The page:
Tag Archives: Education

We Can Do This!

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I found this in my unfinished drafts from almost a year ago.  So I revised the title and deleted the text.  The original title was “End of the Year – We Can Do This!”

And we did.  We finished the last six weeks of school and all students and staff came out alive.  Then the new school year started.  To say it’s been difficult would be putting it mildly.  For a host of reasons, the entire school, parents, staff, and students have been struggling.  It has taken all my energy to get through each day so I could go home, eat something, and go to bed.

I almost quit last fall.  I wasn’t the only one.

But now it’s Spring, the time of year when everything seems fresh and new.  And many things are fresh and new at school.  We have a new superintendent, a new principal, students have come and gone, and I am left with twenty-one students who still wear me out, but I can honestly say I love all of them.

And in one more week, I can start counting down the weeks on my fingers.  So I know I can do this.

 

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Professionalism 101

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Professionalism – the conduct, aims, or qualities that characterize or mark a profession or a professional person(see 1professional).  That’s the definition according to www.merriam-webster.com.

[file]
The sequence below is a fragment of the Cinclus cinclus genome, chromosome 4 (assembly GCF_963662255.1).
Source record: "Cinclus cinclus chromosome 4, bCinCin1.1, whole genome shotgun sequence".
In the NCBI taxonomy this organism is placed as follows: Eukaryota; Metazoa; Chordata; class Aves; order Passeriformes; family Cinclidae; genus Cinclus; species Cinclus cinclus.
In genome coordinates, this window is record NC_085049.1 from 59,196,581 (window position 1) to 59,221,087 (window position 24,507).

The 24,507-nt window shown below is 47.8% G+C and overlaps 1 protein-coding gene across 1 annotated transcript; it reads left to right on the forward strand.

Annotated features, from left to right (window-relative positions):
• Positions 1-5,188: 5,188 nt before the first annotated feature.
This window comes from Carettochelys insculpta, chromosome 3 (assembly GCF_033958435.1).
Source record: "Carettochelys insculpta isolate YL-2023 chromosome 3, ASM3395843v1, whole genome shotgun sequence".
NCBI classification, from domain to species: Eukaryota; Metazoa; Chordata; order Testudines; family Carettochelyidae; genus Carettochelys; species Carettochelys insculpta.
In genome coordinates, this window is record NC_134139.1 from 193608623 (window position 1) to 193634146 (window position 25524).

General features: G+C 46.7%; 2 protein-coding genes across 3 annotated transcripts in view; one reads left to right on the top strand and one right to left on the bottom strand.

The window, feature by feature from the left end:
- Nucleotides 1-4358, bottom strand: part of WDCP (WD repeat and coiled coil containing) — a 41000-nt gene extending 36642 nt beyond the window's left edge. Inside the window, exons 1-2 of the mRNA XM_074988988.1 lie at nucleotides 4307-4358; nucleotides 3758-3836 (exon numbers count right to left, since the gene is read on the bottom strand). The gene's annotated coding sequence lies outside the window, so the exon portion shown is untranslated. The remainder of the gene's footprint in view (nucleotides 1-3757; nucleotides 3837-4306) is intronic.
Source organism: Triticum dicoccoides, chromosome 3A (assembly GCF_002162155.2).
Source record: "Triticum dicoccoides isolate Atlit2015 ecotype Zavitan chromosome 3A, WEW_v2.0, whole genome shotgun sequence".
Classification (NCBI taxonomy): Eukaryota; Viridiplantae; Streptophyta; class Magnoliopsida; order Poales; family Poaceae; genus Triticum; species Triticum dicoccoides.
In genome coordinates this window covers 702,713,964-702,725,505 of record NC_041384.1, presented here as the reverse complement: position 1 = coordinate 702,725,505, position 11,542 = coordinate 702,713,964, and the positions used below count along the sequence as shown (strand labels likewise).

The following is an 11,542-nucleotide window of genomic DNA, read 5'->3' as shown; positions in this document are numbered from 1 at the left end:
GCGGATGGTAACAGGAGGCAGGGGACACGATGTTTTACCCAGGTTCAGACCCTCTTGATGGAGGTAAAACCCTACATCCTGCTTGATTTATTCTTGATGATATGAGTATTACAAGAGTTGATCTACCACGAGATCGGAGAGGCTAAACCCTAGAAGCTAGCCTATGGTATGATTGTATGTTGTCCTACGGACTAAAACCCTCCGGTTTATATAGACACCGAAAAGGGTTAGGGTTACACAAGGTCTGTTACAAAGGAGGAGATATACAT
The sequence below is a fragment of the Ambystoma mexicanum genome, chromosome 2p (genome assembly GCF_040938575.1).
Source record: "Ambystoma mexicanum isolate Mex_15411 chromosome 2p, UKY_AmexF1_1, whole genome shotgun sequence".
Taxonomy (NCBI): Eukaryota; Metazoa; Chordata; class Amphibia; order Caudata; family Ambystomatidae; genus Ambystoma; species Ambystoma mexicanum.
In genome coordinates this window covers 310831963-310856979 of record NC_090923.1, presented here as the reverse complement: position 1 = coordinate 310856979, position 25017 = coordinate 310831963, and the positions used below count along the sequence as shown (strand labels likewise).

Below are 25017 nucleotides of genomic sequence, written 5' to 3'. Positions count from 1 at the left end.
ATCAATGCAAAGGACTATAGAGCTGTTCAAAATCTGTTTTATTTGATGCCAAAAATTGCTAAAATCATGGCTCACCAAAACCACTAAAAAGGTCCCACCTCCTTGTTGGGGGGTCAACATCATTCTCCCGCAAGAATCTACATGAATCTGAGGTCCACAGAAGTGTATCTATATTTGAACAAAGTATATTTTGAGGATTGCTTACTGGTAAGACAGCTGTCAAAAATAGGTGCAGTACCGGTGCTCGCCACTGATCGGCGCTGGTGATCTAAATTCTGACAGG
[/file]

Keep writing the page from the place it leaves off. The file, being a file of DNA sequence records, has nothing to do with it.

As educators, professionalism should be ingrained in us.  We, as a profession, are often frustrated by the way the public perceives us and treats us.  We feel maligned and under-appreciated by parents and disrespected by students.  Yet, do we present ourselves and conduct ourselves as professionals?  Fortunately, the majority of educators with whom I’ve worked in my career have easily fit the definition of professionalism as stated above.  From them I have learned empathy, dedication, and a commitment to improving my practice.

Unfortunately, those aren’t the ones who make headlines in the paper.  Recently, I read about a teacher who made a horrible remark about a student ON FACEBOOK.  Which of course, has landed him or her (I don’t know – don’t care) in the spotlight, and in the middle of a state investigation.  The parent of the child is aware of the remark and angry – quite understandably.  Maybe a course in professional behavior should be a requirement of certification or recertification.  I don’t know what the answer is, but educators will never be looked up to as a whole as long as the unprofessional minority keep making headlines.

Curiously, I googled professionalism and looked at the images available.  There were medical teams, businessmen and women, many images of people at computers, and soldiers.  There were not any photos of teachers.

 

“Professionalism is not about adherence to the policies of a bureaucracy. Professionalism is about having the integrity, honesty, and sincere regard for the personhood of the customer, in the context of always doing what is best for the business. Those two things do not need to be in conflict.”
– Eric Lippert, software expert, author.  25 Jun 2008 at:
< blogs.msdn.com/ericlippert/archive/2008/06/23/customer-service-is-not-rocket-science-part-two.aspx >

Common Core, Daily Five, and FL Next Generation Standards – Oh My!